In today’s Control heavy environment, where players love to gather lands, have lots of permanents, and either throw out some fat 4/4’s or 5/5 Flying Legendary Dragon Spirits, it’s not unusual for other players to take a… different approach.
Some call this the wrong approach. They would, of course, be wrong themselves.
What I’m talking about is Red Deck Wins. This article is a direct response to Mike Flores‘ piece about the Red Guildpact cards.
To put it bluntly, Flores got Leyline of Lightning 100% wrong. Let’s discuss.
In this wild world of Magic, we love to debate… and I’m no stranger. So when I saw Flores had completely missed the boat with Leyline, I threw together a list in two minutes and figured it “could” work. What it became was a slight aberration of the existing Red Deck Wins list, and I was missing a very important element: The Gruul Guildmage.
After many rounds of playtesting, here’s the new list:
The secrets to this deck, and any Red Deck Wins beyond Goblins, are long-term damage and inevitability. This deck provides in multiple ways:
Leyline of Lightning – Obviously great, obviously a four-of inclusion.
Scorched Rusalka – Guaranteed damage. We’ll talk about her in a second.
Gruul Guildmage – The best Guildmage this deck could’ve possibly hoped for. Just forget about that Green ability.
Understanding The Leyline
Here’s why Leyline is good, bolded and singled-out for your strategic enjoyment:
Leyline hits players for every Red spell you play, even if they are countered.
When you play a spell – no matter what happens to that spell afterwards – if it makes it to the stack, then you’re going to pay one and they’re going to take one.
How is this deck any different than Red Deck Wins? Well, firstly, you really, really want Leyline of Lightning in your opening seven.
"But mana is tight!" You scream.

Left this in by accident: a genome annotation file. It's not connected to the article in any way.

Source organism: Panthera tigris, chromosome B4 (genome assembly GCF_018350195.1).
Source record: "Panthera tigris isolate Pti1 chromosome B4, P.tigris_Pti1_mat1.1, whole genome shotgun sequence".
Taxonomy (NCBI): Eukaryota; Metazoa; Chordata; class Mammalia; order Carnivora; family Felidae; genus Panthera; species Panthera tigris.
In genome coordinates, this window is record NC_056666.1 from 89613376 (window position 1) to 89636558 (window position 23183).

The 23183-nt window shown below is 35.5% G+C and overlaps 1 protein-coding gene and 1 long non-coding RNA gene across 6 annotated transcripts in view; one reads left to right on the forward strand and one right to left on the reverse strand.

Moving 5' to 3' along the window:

Who cares? You’re hopefully dropping Scorched Rusalka, the best Red creature to hit Standard in years, and next turn you’re hopefully dropping another with a Kicker. With a Kicker? Huh? Here’s what Leyline actually says:
All of your spells now have "Kicker 1: You may pay an additional 1 as you play this spell. If you paid the Kicker cost, deal 1 damage to target player."
That’s every spell you cast. If it’s not a land, it’s going to be a little more expensive and hit them in the dome. It doesn’t matter 100% of the time if you don’t pay the Kicker, just like it didn’t matter 100% of the time back in Invasion. Sometimes you didn’t need the Kicker, sometimes you didn’t have the mana, sometimes you needed the spell to just go off. In the early turns, you’re still playing good, efficient creatures at their cost. Just leave the Leyline alone, give your mana time to grow.
The benefits of Leyline only begin to be apparent around the third or fourth turn: the turns that many Red mages are busy trying to get across the most damage. Luckily, that’s exactly what Leyline of Lightning provides.
Let’s imagine a match against Control. My dream hand is something like this:
No matter what they are playing – and hopefully they’re playing Control, because you’ll roll right over them with hand like this – this hand is pretty much guarantees five damage by turn 3:
Now at this point, let’s see what we have:
They are at fifteen. You currently have four damage in hand (Volcanic Hammer plus Kicker). You have seven damage on the board.
How? Scorched Rusalka adds yet another amazing ability to each creature: "R, Sac me: Deal 1 damage to target player."
A young planeswalker finds enlightenment:
"So you’re telling me, that if I play a Frostling and I have two more mana, I can guarantee two damage to the other guy? If I pay the Kicker and if Rusalka is in play?"
"That’s exactly right Bob, now please, Mr Announcer, tell him what he’s won!"